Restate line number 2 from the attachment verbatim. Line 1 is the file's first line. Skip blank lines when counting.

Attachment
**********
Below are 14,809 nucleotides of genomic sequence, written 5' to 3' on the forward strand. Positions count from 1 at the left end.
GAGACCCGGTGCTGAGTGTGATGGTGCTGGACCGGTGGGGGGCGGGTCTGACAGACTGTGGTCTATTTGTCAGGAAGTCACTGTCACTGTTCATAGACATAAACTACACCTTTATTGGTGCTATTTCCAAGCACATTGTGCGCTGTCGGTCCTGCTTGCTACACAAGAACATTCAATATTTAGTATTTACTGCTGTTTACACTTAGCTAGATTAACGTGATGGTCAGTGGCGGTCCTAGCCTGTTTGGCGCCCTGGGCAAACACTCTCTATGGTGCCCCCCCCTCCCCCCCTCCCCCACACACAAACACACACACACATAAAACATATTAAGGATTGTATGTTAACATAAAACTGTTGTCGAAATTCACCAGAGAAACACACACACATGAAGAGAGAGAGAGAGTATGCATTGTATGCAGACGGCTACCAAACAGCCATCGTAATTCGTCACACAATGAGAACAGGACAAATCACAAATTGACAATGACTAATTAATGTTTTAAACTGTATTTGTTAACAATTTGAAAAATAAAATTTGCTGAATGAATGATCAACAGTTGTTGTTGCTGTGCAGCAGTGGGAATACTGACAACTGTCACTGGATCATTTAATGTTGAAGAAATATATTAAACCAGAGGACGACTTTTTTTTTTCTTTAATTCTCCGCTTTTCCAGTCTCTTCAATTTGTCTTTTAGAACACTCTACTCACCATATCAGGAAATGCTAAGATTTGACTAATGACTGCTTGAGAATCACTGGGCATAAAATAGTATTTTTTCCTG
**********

GAGACCCGGTGCTGAGTGTGATGGTGCTGGACCGGTGGGGGGCGGGTCTGACAGACTGTGGTCTATTTGTCAGGAAGTCACTGTCACTGTTCATAGACATAAACTACACCTTTATTGGTGCTATTTCCAAGCACATTGTGCGCTGTCGGTCCTGCTTGCTACACAAGAACATTCAATATTTAGTATTTACTGCTGTTTACACTTAGCTAGATTAACGTGATGGTCAGTGGCGGTCCTAGCCTGTTTGGCGCCCTGGGCAAACACTCTCTATGGTGCCCCCCCCTCCCCCCCTCCCCCACACACAAACACACACACACATAAAACATATTAAGGATTGTATGTTAACATAAAACTGTTGTCGAAATTCACCAGAGAAACACACACACATGAAGAGAGAGAGAGAGTATGCATTGTATGCAGACGGCTACCAAACAGCCATCGTAATTCGTCACACAATGAGAACAGGACAAATCACAAATTGACAATGACTAATTAATGTTTTAAACTGTATTTGTTAACAATTTGAAAAATAAAATTTGCTGAATGAATGATCAACAGTTGTTGTTGCTGTGCAGCAGTGGGAATACTGACAACTGTCACTGGATCATTTAATGTTGAAGAAATATATTAAACCAGAGGACGACTTTTTTTTTTCTTTAATTCTCCGCTTTTCCAGTCTCTTCAATTTGTCTTTTAGAACACTCTACTCACCATATCAGGAAATGCTAAGATTTGACTAATGACTGCTTGAGAATCACTGGGCATAAAATAGTATTTTTTCCTG